HOUSTON -- Southgate is one of those neighborhoods where people love to take morning walks.
An upscale enclave of expensive homes just west of the Texas Medical Center, it s a subdivision where neighbors notice little things that look out of place. A couple of weeks ago, people strolling down the street started noticing something peculiar.
Campaign signs planted in people s yards started disappearing, leaving a telltale trail of wire frames planted in the grass like silver skeletons that once bore the names of candidates. Southgate is a Democratic stronghold, so perhaps it s not surprising that most of the thefts were reported by Obama supporters.
This is terrible, said Buddy Gilmer, whose Obama sign was filched from his yard. I mean, it s not American to me.
Swiping campaign signs is a long and dishonorable tradition in politics. Indeed, sometimes Houston politicians themselves have been caught in the act of ripping up their opponents signs. But the polarized nature of partisan debate and the venom spewing in politics today have some people in Southgate musing that the sign swiping in their little neighborhood is evidence the anger surrounding political discussion has just gotten out of hand.
It s like everybody s having this political discussion out in their front yard, said Andrea Georgsson, a former newspaper editorial writer whose Obama sign was swiped. And when you take my sign, it takes me out of the conversation.
The curious crime wave triggered complaints on a community bulletin board posted on a website. The discussion started when Frank Lucia, an attorney living in Southgate, posted a surveillance video showing someone walking his dog, then pausing to tear away an Obama sign. Lucia said five Obama signs had disappeared from his yard.
Another Southgate resident, Happy Alagarsamy, discovered someone had stolen his campaign signs for Ann Johnson, a Democratic candidate for state representative.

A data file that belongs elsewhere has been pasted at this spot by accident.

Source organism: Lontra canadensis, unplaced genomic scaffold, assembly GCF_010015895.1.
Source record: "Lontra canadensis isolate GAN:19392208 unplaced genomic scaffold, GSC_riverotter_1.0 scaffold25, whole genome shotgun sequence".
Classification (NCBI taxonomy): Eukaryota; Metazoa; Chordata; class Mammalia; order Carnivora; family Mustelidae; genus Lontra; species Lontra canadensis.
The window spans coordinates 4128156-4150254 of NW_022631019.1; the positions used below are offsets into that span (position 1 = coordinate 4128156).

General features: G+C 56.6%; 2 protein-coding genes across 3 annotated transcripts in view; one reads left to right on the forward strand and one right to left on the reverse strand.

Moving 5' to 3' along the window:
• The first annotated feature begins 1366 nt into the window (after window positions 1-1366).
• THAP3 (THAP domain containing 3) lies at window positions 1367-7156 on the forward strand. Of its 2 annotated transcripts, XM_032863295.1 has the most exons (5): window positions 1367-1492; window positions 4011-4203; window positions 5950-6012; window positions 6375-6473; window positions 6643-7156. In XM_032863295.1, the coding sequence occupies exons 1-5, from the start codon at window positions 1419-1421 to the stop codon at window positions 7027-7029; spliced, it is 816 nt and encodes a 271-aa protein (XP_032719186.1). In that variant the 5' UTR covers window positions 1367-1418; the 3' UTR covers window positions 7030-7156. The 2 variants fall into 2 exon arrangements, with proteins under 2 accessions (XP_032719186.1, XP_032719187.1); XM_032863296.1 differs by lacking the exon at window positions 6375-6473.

Southgate turned into Signgate, he said. Signs started getting lifted.
Sometimes picking up campaign signs is not only legal, its arguably admirable. Planting those signs in public rights of way, like street medians, is actually illegal. Sign regulators like to call them litter on a stick. But taking campaign signs from private property, like homeowners yards, is misdemeanor theft punishable by a fine of up to $500. Trespassing charges can make these cases even more complicated.
Even more disturbing to some homeowners was an anonymous mailer addressed to a house where an Obama sign was posted. The envelope contained sheets of anti-Obama photographs and messages, sort of like an email screed delivered by a postal carrier.
It doesn t show good judgment on these people s part, because it aggravates people that they do that, Gilmer said. And it makes them think more that they want to support the people whose sign was stolen.
Walking down the street and pulling along his two children in a red wagon, Alagarsamy reacted to the thefts by distributing ten new campaign signs for the one that was stolen out of his yard.
We all need to calm the hell down and realize that, hey, I can have a political disagreement with you, but you re still my neighbor, he said.
As for the fellow captured on videotape, Lucia said he identified the guy as a neighbor living down his street. He said he repeatedly knocked on the man s door and left messages with his wife. Finally, he said, the man paid him a visit, apologized and offered to replace his stolen sign.
Lucia later chuckled about it. The sign snatcher ended up going to a Democratic Party headquarters, dropping a few dollars on a table and carrying an Obama sign down a public street.
So maybe neighbors really can agree to disagree.